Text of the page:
The Wikipedia entry for static web page starts like this:
A static web page (sometimes called a flat page or a stationary page) is a web page that is delivered to the user's web browser exactly as stored, in contrast to dynamic web pages which are generated by a web application.
Consequently, a static web page displays the same information for all users, from all contexts, subject to modern capabilities of a web server to negotiate content-type or language of the document where such versions are available and the server is configured to do so.
For example, let's have a really basic static website. The only files it contains are
Oh no - every user gets a different map! Quick, call the static website police! Such behavior must not be allowed!
- User-specific information (stored in your browser from previous visits)
- The location of the user
- The date and time
Context is the combination of some or all of these 3 factors; who you are, where you are and when you are requesting a page. With context in play, a website can be anything but static.
So let's have a better, more useful definition. How about
A static website is one in which requests can only be made for read-only server files.
The point of a static website is not to enforce uniformity but to maintain security, increase speed and minimize server processing load. If scripts can't write to the server they can't inject malicious code that spends hours mining BitCoin instead of delivering content when asked. This is a Good Thing.
For most human beings, perception is 90% of reality. We don't question what we already believe so only 10% of what we hear, see or read gets any real scrutiny. The widespread belief that static websites must be simple and unchanging is totally incorrect but if it's not challenged we'll all remain unaware of the very real benefits of using them. So here are 3 false beliefs:
I've already dealt with the assertion in Wikipedia that static websites deliver an experience that's the same for all users. This is only true if we ignore context, as defined above.
Which leads me to a third questionable belief, that client-side processing means slow load times. This one needs a bit of care to unpick as there is a grain of truth in it, but one that's usually so small as to be irrelevant. The problem is that programmers are driven by the need to complete projects quickly, so instead of writing lean code for themselves they reach for standard packages. This may save time but it usually results in far more code than is actually needed to perform the required tasks.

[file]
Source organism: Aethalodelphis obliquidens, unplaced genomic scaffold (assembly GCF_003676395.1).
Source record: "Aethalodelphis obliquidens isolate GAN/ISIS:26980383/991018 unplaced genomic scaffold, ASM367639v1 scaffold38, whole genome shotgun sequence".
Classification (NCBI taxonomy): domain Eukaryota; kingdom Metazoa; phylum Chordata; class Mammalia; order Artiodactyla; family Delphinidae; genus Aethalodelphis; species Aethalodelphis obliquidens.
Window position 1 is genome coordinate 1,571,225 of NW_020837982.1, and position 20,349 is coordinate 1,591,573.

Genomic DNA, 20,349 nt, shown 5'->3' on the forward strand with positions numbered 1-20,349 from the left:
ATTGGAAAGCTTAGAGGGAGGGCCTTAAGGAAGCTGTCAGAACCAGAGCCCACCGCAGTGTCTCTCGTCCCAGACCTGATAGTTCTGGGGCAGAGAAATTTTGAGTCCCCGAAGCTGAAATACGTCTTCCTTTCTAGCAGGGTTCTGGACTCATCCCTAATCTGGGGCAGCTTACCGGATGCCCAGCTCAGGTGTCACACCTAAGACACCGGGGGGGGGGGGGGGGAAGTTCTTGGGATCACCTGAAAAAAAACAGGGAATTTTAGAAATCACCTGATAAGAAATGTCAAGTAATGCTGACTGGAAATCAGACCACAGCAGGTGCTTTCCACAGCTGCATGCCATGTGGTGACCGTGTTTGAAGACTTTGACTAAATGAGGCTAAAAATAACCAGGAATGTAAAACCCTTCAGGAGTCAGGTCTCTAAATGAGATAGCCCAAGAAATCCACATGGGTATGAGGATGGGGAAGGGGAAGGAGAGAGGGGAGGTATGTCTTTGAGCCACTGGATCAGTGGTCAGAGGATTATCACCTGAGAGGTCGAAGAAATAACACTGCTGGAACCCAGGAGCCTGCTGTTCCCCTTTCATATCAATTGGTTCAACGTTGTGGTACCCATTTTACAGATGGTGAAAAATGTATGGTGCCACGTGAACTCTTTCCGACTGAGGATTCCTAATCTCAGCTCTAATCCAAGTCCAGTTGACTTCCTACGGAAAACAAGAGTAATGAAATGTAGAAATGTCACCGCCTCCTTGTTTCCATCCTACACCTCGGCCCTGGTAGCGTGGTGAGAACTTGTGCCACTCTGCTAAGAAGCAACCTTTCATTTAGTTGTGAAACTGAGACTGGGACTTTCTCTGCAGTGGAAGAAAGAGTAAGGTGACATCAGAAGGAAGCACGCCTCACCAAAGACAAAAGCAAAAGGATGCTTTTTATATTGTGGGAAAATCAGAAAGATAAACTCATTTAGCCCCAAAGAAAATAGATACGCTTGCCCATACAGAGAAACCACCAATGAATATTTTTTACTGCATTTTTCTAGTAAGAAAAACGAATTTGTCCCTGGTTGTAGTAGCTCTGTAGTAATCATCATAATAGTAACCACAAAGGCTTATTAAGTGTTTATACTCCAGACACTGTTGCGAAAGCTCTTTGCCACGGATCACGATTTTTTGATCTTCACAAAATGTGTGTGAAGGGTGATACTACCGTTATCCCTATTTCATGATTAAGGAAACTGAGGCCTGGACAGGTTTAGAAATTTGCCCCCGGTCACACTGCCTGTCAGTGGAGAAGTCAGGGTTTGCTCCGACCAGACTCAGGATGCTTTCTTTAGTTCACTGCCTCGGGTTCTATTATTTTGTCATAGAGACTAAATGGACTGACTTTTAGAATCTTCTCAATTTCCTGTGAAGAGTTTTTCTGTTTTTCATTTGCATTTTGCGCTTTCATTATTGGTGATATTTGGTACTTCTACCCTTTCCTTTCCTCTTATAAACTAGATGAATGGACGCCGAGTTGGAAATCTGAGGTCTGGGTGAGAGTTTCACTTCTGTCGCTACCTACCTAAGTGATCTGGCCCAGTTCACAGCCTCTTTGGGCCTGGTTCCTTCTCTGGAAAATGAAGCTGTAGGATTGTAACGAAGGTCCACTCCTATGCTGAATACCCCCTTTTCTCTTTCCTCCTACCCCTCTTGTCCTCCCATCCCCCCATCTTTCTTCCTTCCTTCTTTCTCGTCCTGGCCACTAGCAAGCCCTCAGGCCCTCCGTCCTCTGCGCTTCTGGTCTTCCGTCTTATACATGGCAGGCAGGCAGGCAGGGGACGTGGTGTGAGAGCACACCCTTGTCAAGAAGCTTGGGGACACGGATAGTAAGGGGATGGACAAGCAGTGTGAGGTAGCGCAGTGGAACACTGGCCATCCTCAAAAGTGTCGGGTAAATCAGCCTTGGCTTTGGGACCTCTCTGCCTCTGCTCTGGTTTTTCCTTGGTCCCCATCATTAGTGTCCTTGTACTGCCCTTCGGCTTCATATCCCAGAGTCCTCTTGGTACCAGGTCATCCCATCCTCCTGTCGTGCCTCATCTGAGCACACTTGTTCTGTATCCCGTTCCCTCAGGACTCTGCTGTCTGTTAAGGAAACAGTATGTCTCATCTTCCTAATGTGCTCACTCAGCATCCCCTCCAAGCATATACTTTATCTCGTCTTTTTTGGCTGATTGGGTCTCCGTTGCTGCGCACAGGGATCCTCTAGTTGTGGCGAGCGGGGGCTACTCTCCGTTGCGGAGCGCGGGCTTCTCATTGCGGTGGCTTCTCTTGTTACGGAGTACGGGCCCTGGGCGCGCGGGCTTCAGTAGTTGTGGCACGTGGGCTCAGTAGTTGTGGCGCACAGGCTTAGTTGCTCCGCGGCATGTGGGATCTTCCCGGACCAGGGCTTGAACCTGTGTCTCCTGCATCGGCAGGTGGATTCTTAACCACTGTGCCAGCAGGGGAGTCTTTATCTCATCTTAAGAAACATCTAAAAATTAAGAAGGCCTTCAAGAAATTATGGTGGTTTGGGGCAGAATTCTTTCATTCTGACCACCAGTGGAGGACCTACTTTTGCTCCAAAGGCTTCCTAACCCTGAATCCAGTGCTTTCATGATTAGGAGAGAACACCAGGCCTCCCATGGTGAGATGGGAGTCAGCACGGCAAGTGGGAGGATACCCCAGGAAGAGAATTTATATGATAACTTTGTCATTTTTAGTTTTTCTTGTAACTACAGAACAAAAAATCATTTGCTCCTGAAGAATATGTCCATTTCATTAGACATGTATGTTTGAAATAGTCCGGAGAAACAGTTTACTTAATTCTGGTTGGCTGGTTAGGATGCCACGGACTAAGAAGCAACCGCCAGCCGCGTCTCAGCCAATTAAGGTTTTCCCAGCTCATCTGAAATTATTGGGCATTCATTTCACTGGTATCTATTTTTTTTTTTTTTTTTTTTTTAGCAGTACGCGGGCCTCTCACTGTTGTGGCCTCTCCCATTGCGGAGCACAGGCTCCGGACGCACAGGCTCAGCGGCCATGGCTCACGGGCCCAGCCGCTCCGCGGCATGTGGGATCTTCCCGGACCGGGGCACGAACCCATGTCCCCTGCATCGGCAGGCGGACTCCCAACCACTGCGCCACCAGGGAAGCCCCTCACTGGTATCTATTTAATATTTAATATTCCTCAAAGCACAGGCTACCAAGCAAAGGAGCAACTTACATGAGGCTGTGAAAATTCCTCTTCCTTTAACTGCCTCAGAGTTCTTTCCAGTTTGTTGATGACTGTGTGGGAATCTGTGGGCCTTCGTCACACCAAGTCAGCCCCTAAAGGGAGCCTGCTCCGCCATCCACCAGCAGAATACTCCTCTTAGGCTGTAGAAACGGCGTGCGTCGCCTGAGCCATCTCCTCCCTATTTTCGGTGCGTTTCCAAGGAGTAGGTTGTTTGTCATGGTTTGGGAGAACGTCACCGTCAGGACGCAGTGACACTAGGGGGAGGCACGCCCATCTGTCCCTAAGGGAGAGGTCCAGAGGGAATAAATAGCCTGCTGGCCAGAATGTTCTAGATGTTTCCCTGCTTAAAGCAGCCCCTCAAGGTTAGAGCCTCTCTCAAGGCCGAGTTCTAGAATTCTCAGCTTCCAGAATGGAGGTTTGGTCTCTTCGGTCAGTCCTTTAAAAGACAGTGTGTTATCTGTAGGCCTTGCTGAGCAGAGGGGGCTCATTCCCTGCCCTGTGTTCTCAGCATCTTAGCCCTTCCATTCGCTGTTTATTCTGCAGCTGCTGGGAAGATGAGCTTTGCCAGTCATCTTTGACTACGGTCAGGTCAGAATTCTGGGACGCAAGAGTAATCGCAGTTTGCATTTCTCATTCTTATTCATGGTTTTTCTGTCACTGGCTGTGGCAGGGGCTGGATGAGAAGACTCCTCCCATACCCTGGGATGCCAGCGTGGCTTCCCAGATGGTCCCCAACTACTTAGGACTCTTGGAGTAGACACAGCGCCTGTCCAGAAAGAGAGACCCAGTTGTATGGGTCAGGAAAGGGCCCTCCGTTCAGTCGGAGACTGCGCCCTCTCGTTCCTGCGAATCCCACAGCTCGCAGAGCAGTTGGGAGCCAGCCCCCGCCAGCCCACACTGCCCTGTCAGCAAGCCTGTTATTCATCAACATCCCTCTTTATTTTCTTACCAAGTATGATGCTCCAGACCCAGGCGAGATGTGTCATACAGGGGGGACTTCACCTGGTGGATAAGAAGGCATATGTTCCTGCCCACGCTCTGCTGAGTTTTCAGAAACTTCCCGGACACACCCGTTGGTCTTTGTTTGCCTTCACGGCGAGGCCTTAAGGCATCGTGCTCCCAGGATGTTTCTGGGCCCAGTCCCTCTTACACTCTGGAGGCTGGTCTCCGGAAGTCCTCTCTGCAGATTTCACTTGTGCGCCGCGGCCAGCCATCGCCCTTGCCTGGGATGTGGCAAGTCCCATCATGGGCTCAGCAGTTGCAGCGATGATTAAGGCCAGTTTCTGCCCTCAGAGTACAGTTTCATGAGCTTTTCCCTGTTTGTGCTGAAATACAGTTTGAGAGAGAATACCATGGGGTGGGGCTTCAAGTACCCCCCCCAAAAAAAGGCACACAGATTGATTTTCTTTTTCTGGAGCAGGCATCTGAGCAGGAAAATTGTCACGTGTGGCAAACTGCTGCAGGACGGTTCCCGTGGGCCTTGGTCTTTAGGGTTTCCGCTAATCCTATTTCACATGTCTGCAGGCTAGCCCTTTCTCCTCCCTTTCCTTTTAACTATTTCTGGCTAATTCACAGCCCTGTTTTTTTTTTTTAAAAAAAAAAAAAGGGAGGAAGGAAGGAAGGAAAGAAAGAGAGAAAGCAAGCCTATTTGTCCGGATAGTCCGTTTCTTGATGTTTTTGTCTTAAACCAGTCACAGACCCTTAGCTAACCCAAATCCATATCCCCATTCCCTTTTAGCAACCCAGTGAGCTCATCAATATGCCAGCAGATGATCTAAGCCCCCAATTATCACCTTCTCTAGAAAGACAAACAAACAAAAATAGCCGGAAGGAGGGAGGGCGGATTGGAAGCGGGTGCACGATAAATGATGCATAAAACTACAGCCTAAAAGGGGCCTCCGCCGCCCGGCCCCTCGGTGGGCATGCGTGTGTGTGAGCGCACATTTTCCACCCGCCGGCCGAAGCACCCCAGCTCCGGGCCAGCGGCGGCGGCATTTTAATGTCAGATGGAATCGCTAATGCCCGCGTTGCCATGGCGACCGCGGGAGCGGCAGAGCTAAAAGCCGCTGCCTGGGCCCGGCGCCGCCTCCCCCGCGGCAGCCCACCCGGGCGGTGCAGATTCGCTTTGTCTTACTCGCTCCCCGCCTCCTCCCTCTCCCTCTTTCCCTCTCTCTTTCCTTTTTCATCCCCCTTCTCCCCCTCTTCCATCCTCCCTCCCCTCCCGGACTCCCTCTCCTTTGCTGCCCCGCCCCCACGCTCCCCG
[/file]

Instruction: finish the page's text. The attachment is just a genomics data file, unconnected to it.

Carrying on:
The programmers I meet once a month at CodeUp are mostly either beginners learning Python or experienced people working in big teams. The latter divide between a small group doing regular applications in Java, Python or C++ and a larger group building large websites where Angular and React are the predominant tools.
There's a big difference between coding for a PC and for a browser. In the former case it doesn't matter how big your application gets; all the code is downloaded and installed just once then run locally each time. In a web application, however, bloat should be avoided. Typically, much of your content is finished HTML delivered from a remote server to your browser acting as an over-powered terminal. Everything it needs is supplied each time (though caching reduces the amount of data actually transferred) so the effect of having a lot of bulky code is far more noticeable than for a PC application. It's OK if your server is doing all the page generation but not so good if you're asking the browser to do it.
Things don't have to be this way; it's just convention and there's nothing to stop your content being created by client-side code that will be loaded just once and cached by the browser. In fact, when you're hosted on a static server you can't run code on it so the only option is to do the dynamic stuff in the browser.
One strategy for building a "dynamic" static page is this:
- The JS code runs and immediately requests a pile of resources from the server. Not necessarily everything; just enough to get the initial page up. It monitors the loading processes so it will know when each one has arrived.
- While it's waiting for content to arrive, the JS code builds the DOM for the first screen (if it wasn't included in the HTML). This is quicker than requesting an HTML template and having to wait for it to arrive before you can populate it with data. If you don't need to consider context you can either supply the entire DOM as static HTML or put it into your JS as a string and simply inject it into the page body.
- As the requested resources arrive they are processed according to the business rules for the website and the results injected into the DOM.
Unless you have a particularly heavy first page this will all happen in under half a second; way under the 2 seconds recommended as the maximum for a page to be well-regarded by its users.
Now I freely admit I am not an Angular or React expert. If either of these can do the above then that's great. But bear in mind that they are not small files even before adding all the dependencies that usually go along with them, whereas a hand-built loader such as the above will be well under 50kb. One of its jobs, after the initial file set has been requested, is to call for other JS files to provide the main functionality of the site. These aren't needed until the page is actually visible so why waste time loading them any earlier? The best strategy is "just in time", where everything arrives just as it's needed.
I hope I have successfully demolished a few myths about static websites by showing that they can be highly dynamic and that moving code to the browser need not result in a slow site. Static sites may not handle the needs of the biggest websites but for many projects they are perfectly suitable, and of course the code you write for a static site will run anywhere without any changes being needed.